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Dad bitten by a deadly death adder snake cheats death after doctors said he couldn’t have anit-venom

Dad bitten by a killer poisonous snake incredibly cheats death after doctors said it was too late for him to have any anti-venom

  •  Ben Duffy, 32, was bitten by a death adder snake as he was loading his kayak
  •  The father-of-three was on a property in north-east Queensland on Wednesday
  •  He was taken to Townsville where doctors said it was too late for anti-venom
  •  Mr Duffy is in a stable condition but has droopy eyes and difficulty swallowing  

A father-of-three has incredibly survived after he was bitten by a venomous death adder snake.

Ben Duffy, 32, was bitten on the ankle by the deadly snake as he was loading his kayak onto a vehicle in Abergowrie, in north-east Queensland, on Wednesday.

His wife Jenna said the length of time it took to get Mr Duffy to hospital meant it was too late to administer any anti-venom, the Townsville Bulletin reported. 

Father-of-three Ben Duffy (pictured left with wife Jenna Duffy) was bitten by a deadly death adder snake but arrived at hospital in Townsville when it was too late to receive anti-venom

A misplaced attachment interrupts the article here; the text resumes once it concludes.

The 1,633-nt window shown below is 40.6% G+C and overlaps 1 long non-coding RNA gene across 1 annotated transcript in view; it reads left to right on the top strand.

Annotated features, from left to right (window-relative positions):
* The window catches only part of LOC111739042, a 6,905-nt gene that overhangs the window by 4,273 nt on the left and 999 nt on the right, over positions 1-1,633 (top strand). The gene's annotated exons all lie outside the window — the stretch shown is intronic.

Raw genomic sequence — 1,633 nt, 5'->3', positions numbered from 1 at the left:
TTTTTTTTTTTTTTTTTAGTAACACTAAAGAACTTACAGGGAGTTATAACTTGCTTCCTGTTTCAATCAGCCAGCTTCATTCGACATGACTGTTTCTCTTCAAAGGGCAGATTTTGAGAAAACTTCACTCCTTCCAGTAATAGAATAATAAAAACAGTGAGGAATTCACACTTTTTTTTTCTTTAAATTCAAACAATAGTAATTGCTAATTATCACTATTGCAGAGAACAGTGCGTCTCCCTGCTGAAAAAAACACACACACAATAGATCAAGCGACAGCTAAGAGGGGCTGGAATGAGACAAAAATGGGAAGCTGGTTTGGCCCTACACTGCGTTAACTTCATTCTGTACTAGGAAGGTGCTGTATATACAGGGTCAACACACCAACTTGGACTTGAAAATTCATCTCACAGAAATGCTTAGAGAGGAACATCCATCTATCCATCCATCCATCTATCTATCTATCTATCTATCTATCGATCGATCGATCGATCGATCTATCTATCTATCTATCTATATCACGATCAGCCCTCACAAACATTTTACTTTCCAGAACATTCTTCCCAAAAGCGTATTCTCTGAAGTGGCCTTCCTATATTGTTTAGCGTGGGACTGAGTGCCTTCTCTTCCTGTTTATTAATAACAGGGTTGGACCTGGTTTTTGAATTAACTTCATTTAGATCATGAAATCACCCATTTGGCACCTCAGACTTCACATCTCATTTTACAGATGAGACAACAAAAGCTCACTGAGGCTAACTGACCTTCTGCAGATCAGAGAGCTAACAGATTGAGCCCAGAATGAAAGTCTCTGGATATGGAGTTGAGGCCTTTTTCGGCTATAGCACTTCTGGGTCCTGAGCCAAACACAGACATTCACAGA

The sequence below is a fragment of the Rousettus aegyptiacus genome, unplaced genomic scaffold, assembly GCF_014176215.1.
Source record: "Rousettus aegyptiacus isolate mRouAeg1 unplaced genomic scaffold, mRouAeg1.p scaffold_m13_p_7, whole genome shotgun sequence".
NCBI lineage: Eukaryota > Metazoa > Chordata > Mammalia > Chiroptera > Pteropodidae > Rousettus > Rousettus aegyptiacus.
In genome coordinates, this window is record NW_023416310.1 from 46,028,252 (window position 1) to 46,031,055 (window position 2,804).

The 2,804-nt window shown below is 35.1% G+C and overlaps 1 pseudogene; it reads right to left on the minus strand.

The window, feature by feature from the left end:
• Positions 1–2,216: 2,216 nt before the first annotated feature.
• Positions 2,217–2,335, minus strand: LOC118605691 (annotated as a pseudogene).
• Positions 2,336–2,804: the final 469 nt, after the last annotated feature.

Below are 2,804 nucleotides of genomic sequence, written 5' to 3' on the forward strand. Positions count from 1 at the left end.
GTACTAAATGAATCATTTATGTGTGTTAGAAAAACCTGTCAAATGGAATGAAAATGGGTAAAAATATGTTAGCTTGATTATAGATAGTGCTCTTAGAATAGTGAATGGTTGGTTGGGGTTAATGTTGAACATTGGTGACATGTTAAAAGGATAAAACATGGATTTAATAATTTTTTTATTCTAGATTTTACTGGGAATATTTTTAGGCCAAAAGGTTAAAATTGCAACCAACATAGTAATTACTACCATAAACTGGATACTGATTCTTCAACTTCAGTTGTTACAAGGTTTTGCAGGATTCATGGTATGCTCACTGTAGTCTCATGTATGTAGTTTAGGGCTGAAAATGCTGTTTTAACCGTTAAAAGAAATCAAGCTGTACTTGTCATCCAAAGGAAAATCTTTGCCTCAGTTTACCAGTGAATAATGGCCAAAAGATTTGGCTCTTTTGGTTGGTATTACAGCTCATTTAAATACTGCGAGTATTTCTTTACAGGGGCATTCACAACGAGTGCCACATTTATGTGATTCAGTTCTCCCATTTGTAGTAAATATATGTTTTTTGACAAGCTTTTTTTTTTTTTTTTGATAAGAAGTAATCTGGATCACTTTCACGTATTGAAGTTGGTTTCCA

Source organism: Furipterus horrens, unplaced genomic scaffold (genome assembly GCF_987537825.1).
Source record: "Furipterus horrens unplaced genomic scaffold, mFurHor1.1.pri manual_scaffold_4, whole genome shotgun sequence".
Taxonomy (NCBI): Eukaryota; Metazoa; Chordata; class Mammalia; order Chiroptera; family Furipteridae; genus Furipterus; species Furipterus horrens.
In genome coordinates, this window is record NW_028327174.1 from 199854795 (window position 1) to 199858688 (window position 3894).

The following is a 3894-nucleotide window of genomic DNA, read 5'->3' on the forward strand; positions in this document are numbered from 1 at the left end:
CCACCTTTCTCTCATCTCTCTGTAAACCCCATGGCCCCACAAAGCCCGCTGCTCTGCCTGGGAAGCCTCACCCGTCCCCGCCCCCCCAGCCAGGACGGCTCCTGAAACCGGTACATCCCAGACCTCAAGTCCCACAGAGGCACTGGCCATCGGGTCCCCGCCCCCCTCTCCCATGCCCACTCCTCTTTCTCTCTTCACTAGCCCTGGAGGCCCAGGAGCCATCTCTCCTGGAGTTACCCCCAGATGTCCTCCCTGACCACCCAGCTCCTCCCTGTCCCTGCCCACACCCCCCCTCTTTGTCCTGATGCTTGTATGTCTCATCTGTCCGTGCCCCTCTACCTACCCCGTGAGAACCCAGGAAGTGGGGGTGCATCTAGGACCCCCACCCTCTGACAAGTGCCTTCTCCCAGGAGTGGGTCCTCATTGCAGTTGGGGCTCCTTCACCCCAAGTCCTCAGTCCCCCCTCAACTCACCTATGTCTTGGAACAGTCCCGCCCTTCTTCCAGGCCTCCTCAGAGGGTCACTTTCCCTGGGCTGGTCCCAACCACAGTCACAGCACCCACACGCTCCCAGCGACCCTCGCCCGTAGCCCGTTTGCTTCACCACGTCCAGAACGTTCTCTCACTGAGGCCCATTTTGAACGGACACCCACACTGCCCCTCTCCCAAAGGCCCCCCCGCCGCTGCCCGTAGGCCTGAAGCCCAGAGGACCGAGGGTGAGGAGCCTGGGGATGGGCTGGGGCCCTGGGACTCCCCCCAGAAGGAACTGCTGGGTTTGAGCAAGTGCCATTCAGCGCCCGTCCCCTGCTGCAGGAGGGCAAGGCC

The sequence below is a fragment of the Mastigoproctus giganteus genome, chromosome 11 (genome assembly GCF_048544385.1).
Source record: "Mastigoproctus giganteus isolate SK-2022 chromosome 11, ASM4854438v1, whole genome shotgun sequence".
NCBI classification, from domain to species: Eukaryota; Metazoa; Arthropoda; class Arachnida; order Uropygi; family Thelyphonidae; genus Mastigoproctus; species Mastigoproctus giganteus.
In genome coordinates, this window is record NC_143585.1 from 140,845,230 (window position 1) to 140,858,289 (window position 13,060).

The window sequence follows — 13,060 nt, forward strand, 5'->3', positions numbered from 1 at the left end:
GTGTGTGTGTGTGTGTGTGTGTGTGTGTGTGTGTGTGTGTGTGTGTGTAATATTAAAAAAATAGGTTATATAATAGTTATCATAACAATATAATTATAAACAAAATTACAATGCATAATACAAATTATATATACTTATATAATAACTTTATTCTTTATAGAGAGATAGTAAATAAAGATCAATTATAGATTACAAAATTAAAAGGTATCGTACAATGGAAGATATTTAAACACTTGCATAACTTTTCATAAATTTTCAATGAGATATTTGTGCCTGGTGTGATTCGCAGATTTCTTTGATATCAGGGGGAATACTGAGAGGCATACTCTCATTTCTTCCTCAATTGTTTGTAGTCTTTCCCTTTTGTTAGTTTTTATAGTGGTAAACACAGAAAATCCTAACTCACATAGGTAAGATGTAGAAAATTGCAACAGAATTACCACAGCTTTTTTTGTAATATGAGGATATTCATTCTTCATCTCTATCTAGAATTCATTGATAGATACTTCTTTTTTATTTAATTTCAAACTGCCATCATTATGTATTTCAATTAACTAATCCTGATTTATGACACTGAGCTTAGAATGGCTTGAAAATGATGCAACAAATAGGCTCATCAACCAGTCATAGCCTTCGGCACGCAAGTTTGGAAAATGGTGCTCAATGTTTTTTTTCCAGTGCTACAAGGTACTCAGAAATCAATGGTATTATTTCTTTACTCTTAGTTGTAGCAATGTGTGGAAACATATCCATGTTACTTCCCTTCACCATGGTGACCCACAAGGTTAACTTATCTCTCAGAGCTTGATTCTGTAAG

‘The doctors have told him today that he’s got to wait it out because it was past the time they could administer anti-venom, so he’s just got to wait it out,’ Mrs Duffy said on Friday.  

Mr Duffy, a mechanic at Cannington Mine in north-west Queensland, had been kayaking with his father-in-law, Peter Kocisa, when he was bitten on a rural property.  

Mr Kocisa immediately called an ambulance and applied a tourniquet made from his shirt.  

The father-of-three was first transported to his nearby hometown Ingham and then taken to Townsville University Hospital in an ambulance. 

Mrs Duffy said her husband was in good spirits until Thursday morning when his eyes became droopy and he began having difficulty swallowing. 

Mrs Duffy, who works for Palm Island Barge Company, said her husband was still conscious. 

‘We’re going to be okay, we’ve just got to wait, unfortunately,’ she said. 

A Townsville University Hospital spokesperson said Mr Duffy was still at the hospital in a stable condition. 

He said there is a protocol for administering anti-venom and that anti-venom was available in Ingham.

‘When he presented, the protocol was that the best way to treat him, the appropriate way to treat him, was in Townsville, rather than Ingham,’ the spokesperson said.  

Mr Duffy is in a stable condition but experienced droopy eyes and trouble swallowing. Pictured: Common death adder snake

Mr Duffy is in a stable condition but experienced droopy eyes and trouble swallowing. Pictured: Common death adder snake

Read more at DailyMail.co.uk


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